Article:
Instead of relying on export/import tables, a clever malware that leverages symbols could make calls to internal functions, or find ways to hook code deep inside the functions that are typically monitored (at least on the userland level). Symbols could also help to detect caves i.e. areas of code/data that are rarely used, and allow malware to overwrite them and persist in a much stealthier way than usual. There is a lot of potential for surgical modification of code to launch the payload code using the EPO (Entry Point Obscuring) technique.

Note that while there could be a need to download these PDB files directly on the infected system, nothing stops malware from sending copies of the DLLs from the system to its server first, decompiling / disassembling them on a remote server.  The malware could then craft the payload using hardcoded offsets obtained via symbols to deliver the required functionality. A side effect of such trickery would be that such crafted payloads would not run on sandboxes, and manual analysis would typically fail unless the file was analyzed on the exactly same system (meaning: with the same versions of libraries as existing on the victim’s system); obviously, ASLR needs to be taken into account for all offsets and calls. Another caveat is that such approach would require constant monitoring of Windows Update service; if files are replaced, the code would need to be updated to the most up to date version that works with the new libraries.

Leveraging functions of ApiSetSchema libraries

Now that we have not only kernel32.dll, but also KernelBase.dll, and the whole api-ms-*.dll zoo, it is possible to call these wrapper functions instead of the pure exports from kernel32.dll, advapi32.dll, etc..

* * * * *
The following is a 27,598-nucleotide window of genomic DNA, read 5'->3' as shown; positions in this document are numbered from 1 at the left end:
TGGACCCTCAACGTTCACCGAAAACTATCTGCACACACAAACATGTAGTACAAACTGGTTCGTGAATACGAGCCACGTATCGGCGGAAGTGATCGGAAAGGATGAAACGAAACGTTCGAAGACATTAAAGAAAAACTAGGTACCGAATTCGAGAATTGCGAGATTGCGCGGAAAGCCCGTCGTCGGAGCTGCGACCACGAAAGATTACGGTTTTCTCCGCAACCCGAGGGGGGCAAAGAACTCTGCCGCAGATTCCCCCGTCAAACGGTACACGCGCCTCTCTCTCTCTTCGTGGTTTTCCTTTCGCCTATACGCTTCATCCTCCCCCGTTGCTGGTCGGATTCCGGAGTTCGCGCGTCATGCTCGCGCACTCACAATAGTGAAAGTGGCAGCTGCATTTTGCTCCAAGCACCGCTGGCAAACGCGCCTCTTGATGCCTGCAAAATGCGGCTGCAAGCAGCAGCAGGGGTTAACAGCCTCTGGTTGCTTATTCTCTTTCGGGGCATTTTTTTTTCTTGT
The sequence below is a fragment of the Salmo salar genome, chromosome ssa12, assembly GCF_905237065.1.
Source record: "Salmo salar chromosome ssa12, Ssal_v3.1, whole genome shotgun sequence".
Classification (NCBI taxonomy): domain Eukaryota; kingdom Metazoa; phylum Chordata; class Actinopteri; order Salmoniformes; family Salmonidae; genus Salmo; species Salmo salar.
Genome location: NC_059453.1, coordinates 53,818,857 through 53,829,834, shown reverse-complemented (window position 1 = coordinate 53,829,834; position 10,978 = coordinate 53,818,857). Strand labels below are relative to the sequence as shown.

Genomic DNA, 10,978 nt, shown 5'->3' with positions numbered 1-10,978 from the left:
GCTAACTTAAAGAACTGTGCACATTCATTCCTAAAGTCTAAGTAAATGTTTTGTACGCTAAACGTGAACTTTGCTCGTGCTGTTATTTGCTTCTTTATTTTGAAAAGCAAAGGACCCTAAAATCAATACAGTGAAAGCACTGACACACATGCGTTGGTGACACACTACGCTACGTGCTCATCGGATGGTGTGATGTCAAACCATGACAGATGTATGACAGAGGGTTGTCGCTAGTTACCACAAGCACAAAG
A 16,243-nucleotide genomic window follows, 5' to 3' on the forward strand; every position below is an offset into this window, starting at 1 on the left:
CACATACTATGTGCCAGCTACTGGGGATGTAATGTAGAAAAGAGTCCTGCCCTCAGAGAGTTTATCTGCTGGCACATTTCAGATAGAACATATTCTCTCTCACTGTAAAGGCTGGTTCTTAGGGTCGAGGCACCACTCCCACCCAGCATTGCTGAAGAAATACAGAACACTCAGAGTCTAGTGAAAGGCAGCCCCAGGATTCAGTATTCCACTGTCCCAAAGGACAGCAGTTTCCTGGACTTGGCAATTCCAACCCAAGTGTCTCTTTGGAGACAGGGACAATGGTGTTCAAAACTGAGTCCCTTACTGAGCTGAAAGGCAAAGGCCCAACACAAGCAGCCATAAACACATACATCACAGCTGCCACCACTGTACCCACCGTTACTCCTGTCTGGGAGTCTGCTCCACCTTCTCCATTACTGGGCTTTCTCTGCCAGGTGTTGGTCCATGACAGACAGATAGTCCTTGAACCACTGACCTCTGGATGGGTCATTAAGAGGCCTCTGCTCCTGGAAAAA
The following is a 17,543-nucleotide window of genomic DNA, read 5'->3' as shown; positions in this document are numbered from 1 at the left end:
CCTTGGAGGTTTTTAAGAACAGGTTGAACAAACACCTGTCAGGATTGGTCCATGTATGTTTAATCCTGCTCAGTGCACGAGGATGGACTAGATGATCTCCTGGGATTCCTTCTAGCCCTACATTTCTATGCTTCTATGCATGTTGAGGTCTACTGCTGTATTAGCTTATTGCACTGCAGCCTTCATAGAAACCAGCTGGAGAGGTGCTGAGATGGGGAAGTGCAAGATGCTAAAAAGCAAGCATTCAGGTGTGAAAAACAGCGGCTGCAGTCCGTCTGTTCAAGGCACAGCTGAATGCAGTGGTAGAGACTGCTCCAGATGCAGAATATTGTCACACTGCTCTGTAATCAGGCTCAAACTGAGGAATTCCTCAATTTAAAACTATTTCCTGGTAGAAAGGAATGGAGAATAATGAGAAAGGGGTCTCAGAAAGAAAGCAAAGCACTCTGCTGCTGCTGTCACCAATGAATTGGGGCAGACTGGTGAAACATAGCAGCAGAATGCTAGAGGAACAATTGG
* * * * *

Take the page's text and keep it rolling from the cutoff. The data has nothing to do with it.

Leveraging internal/undocumented functions

These can be either located via symbols, or via ApiSetSchema libraries; a quick browsing through internal functions referenced by kernel32.dll reveals a lot of interesting possibilities e.g.:

  • PrivCopyFileExW – undocumented function that allows to copy files
  • A couple of exported Internal functions that can be potentially used as callbacks (to run shellcodes, payload code, etc.)
    • Internal_EnumCalendarInfo
    • Internal_EnumDateFormats
    • Internal_EnumLanguageGroupLocales
    • Internal_EnumSystemCodePages
    • Internal_EnumSystemLanguageGroups
    • Internal_EnumSystemLocales
    • Internal_EnumTimeFormats
    • Internal_EnumUILanguages
  • A couple of exported Internal functions that can be used to access both the Registry and the File System bypassing documented APIs:
    • RegCreateKeyExInternalA
    • RegCreateKeyExInternalW
    • RegDeleteKeyExInternalA
    • RegDeleteKeyExInternalW
    • RegOpenKeyExInternalA
    • RegOpenKeyExInternalW
    • ReplaceFileExInternal

There is certainly more.

New technologies (well, sometimes not that new)

While it doesn’t really rely on symbols, it does fit the topic of the article – there is a class of APIs that are not commonly used yet, but certainly will be heavily utilized in the future:  I am talking about enclave functions; as per MS:

An enclave is an isolated region of code and data within the address space for an application. Only code that runs within the enclave can access data within the same enclave.

Example functions:

So, you got yourself yet another API set for both code injection and protection.

I am obviously not the first one to highlight it; a paper from 2015 (3 years ago!) by Alex Ionescu covers the topic and lists a number of possible issues enclaves bring to the world of security solutions including AV, EDR, and perhaps memory acquisition tools.